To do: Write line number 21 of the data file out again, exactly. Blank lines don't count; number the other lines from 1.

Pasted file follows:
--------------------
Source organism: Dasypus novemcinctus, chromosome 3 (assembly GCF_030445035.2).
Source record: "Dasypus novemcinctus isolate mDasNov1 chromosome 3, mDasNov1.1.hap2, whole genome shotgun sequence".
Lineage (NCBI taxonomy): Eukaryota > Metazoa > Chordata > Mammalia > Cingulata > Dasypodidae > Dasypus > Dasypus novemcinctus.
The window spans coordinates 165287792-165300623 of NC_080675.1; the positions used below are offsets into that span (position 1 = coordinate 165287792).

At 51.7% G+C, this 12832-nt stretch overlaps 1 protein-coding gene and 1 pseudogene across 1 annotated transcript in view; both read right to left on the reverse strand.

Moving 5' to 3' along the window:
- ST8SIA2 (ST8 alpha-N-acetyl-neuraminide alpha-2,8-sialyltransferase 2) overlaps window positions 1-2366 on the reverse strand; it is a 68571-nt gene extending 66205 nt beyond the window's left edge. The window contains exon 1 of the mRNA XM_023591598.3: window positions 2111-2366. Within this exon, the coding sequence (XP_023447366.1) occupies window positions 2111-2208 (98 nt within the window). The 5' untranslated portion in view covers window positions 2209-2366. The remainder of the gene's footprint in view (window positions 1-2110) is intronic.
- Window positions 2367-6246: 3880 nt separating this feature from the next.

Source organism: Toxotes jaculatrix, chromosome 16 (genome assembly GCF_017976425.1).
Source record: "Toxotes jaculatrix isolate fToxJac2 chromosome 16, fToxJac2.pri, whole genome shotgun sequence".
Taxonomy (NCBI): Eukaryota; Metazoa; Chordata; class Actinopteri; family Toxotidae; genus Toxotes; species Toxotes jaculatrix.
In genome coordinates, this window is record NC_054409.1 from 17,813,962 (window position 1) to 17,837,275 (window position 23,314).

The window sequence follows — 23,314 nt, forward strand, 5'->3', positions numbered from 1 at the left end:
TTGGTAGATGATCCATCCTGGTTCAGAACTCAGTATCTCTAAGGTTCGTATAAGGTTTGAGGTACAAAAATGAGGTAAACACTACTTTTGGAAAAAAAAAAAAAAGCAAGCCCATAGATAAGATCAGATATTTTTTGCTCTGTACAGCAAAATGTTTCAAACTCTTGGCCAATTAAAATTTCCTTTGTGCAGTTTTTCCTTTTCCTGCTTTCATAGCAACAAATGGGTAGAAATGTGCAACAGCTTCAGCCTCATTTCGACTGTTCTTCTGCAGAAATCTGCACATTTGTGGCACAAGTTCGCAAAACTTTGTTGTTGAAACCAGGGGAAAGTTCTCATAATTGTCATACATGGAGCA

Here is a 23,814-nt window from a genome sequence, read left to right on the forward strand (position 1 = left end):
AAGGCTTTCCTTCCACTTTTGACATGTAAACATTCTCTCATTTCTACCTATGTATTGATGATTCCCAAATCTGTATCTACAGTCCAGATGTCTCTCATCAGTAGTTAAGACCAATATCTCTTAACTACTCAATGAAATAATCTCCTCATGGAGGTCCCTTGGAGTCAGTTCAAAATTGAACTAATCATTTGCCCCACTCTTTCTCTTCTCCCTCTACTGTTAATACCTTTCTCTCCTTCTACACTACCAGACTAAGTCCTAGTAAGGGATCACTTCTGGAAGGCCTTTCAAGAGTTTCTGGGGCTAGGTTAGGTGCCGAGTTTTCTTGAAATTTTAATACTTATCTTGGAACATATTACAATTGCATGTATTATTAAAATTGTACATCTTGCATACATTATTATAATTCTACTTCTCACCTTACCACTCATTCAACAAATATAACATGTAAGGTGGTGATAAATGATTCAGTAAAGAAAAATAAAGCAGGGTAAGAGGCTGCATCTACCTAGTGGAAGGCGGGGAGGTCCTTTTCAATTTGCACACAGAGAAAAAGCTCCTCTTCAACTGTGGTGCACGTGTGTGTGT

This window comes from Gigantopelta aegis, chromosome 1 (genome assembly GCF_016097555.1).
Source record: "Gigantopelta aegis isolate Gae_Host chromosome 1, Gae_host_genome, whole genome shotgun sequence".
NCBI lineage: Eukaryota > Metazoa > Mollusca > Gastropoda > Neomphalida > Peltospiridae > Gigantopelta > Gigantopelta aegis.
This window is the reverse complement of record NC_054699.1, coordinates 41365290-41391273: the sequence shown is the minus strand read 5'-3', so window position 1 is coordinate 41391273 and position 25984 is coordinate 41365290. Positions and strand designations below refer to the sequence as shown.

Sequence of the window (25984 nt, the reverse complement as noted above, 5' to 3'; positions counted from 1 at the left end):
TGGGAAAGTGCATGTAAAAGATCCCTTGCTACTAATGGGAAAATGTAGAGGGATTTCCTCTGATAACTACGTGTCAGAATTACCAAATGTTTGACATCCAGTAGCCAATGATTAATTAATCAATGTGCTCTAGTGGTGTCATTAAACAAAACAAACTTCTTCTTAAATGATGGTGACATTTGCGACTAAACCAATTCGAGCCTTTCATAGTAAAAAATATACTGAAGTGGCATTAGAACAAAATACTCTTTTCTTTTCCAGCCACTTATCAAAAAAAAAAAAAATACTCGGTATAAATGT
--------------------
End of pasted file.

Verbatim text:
Sequence of the window (25984 nt, the reverse complement as noted above, 5' to 3'; positions counted from 1 at the left end):